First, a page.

Intrauterine insemination (IUI) is the placing of sperm into a woman’s uterus when she is ovulating. This procedure is commonly used for couples with unexplained infertility, minimal male factor infertility, and women with cervical mucus problems.
The timing of IUI is crucial, as the insemination must be performed at the time of ovulation, which is usually within 24-36 hours after the LH surge is detected, or after the “trigger” injection of hCG (human chorionic gonadotropin) is administered.
If injectable ovulation stimulating drugs are used in an IUI cycle, careful monitoring is essential. Monitoring includes periodic blood tests and ultrasounds beginning around day 6 of the woman’s cycle. Results of these tests will indicate when eggs are mature, prompting the hCG shot.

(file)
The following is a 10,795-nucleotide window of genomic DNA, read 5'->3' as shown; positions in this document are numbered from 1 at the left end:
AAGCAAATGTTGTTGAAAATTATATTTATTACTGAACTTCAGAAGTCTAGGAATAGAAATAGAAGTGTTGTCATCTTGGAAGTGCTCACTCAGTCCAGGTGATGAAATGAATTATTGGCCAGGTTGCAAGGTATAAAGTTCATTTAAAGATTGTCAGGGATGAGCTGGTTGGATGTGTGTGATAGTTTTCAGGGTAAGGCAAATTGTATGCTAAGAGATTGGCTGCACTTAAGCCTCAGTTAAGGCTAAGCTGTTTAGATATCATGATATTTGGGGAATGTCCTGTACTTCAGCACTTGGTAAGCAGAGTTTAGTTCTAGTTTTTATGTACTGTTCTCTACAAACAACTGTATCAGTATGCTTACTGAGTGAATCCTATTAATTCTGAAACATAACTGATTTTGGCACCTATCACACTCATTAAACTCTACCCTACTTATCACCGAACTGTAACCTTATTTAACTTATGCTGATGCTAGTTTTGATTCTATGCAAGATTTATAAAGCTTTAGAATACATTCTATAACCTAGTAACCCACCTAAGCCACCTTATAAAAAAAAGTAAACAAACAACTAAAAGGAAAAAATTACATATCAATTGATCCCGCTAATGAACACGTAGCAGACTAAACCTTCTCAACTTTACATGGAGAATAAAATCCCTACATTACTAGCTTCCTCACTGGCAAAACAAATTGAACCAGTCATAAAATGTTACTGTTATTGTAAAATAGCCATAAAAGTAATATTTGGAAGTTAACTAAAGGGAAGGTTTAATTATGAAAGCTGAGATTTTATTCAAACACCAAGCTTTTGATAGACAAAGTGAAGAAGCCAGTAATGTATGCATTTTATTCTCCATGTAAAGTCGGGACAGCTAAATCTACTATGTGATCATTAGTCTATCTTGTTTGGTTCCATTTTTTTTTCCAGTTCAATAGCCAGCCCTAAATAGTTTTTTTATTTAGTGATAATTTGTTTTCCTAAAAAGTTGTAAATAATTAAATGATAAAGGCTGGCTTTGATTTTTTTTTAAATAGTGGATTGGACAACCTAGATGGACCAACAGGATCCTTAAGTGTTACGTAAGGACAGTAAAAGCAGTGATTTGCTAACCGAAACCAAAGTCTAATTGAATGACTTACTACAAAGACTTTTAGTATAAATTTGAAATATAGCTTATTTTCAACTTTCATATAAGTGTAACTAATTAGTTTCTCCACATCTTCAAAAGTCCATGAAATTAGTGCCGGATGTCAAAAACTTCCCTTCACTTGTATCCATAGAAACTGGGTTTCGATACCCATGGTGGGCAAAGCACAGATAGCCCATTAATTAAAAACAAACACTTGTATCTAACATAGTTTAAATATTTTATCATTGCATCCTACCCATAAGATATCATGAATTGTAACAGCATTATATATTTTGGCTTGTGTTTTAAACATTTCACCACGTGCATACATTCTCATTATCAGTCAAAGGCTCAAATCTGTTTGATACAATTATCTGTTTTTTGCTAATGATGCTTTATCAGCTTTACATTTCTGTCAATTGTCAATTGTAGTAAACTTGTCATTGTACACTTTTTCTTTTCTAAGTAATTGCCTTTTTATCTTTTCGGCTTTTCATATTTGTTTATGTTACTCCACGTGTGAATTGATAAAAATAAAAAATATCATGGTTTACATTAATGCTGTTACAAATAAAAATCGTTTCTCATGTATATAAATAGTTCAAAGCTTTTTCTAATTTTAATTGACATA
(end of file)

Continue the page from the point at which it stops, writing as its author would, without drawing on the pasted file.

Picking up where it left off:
Special procedures are also performed to ensure that sperm are in optimal condition. For example, the sperm undergo a process called washing. This involves cleansing the sperm of potentially toxic chemicals, which may cause adverse reactions in the uterus. Sperm separation is also performed. Separation selects out motile sperm from the mans ejaculate and concentrates them into a small volume.
After these procedures are performed, the sperm is then deposited directly into the uterus using a small, soft catheter, which is passed through a speculum directly into the woman’s uterus.
Intrauterine insemination (IUI) is a relatively quick and inexpensive procedure and is performed in the doctor’s office without any anesthesia. While many experience no pain, some women do report mild discomfort.
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